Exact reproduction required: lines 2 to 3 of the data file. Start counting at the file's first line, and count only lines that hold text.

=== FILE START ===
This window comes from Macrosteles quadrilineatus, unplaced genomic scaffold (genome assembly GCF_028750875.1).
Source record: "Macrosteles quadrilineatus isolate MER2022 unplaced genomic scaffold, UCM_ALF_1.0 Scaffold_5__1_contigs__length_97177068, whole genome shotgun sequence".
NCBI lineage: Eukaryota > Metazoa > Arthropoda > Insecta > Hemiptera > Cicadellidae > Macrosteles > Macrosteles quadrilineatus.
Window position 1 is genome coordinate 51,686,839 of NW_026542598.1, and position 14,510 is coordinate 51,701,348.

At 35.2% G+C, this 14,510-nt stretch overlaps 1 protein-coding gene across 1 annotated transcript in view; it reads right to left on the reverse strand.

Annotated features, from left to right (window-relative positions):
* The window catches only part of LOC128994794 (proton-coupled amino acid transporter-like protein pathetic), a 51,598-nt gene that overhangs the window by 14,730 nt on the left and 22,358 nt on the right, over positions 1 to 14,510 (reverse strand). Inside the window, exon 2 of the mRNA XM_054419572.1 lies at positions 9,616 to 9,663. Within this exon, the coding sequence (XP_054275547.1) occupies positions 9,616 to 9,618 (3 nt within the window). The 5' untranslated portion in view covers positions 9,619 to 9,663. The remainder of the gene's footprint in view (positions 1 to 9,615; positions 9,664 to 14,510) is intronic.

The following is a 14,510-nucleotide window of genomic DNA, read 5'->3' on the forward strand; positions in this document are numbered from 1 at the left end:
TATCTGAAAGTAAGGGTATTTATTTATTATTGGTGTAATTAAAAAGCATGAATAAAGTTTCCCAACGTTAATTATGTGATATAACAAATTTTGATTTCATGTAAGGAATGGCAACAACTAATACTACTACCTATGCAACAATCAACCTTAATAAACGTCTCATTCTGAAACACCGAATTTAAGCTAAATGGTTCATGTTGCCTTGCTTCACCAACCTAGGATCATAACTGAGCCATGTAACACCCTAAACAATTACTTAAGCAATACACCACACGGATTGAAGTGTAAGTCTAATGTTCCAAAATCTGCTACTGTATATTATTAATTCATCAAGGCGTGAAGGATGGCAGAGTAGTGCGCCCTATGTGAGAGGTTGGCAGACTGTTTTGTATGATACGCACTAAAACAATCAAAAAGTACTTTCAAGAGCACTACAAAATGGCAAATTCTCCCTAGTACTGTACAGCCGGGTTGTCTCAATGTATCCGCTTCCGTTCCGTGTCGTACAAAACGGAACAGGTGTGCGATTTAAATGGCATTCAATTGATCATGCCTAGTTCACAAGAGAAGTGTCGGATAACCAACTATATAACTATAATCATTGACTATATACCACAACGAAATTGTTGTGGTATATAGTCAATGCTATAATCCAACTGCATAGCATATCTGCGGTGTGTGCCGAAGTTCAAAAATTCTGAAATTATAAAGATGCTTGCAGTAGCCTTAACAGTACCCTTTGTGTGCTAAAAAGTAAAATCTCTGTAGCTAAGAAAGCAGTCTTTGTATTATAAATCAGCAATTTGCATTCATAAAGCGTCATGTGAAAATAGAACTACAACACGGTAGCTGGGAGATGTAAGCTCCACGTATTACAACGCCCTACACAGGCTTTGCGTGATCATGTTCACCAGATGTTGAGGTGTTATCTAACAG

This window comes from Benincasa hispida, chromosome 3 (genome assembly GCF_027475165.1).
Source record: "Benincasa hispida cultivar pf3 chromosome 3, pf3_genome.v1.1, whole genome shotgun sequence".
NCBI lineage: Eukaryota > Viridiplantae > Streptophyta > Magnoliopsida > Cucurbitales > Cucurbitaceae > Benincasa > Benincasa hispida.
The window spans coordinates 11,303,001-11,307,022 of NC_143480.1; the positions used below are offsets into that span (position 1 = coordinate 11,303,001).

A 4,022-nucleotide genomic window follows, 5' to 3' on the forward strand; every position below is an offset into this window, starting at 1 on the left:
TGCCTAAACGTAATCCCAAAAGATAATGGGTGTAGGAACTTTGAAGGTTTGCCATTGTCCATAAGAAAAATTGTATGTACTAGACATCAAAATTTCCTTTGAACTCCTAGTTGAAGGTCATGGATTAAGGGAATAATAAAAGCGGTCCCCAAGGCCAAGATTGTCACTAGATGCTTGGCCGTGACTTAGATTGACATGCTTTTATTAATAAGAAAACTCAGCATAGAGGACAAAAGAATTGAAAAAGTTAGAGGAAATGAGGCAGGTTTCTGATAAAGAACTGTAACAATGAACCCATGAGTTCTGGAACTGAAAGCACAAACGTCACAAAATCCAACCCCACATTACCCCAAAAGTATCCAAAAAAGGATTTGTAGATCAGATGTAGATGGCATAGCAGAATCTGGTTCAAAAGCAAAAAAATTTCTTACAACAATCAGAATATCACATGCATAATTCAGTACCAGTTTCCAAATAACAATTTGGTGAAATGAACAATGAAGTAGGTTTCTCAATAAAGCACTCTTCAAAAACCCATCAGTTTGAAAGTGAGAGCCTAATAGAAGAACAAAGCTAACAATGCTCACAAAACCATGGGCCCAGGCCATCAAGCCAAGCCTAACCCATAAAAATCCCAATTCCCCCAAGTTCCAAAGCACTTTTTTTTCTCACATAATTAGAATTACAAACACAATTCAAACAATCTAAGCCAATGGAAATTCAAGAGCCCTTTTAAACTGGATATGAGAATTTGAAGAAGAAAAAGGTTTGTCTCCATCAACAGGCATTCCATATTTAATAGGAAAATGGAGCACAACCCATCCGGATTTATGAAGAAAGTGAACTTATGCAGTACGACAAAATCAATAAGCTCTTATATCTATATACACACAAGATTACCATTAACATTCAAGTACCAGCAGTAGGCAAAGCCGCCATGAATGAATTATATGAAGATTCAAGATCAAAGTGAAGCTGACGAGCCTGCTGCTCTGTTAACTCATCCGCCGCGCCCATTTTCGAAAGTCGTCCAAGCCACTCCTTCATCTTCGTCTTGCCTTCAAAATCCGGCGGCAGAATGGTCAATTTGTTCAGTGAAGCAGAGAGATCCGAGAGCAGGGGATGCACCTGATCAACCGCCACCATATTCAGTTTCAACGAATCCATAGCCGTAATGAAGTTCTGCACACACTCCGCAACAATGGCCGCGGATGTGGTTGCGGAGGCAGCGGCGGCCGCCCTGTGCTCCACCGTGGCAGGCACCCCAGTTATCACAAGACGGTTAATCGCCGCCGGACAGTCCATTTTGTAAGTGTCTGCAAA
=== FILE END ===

Source record: "Macrosteles quadrilineatus isolate MER2022 unplaced genomic scaffold, UCM_ALF_1.0 Scaffold_5__1_contigs__length_97177068, whole genome shotgun sequence".
NCBI lineage: Eukaryota > Metazoa > Arthropoda > Insecta > Hemiptera > Cicadellidae > Macrosteles > Macrosteles quadrilineatus.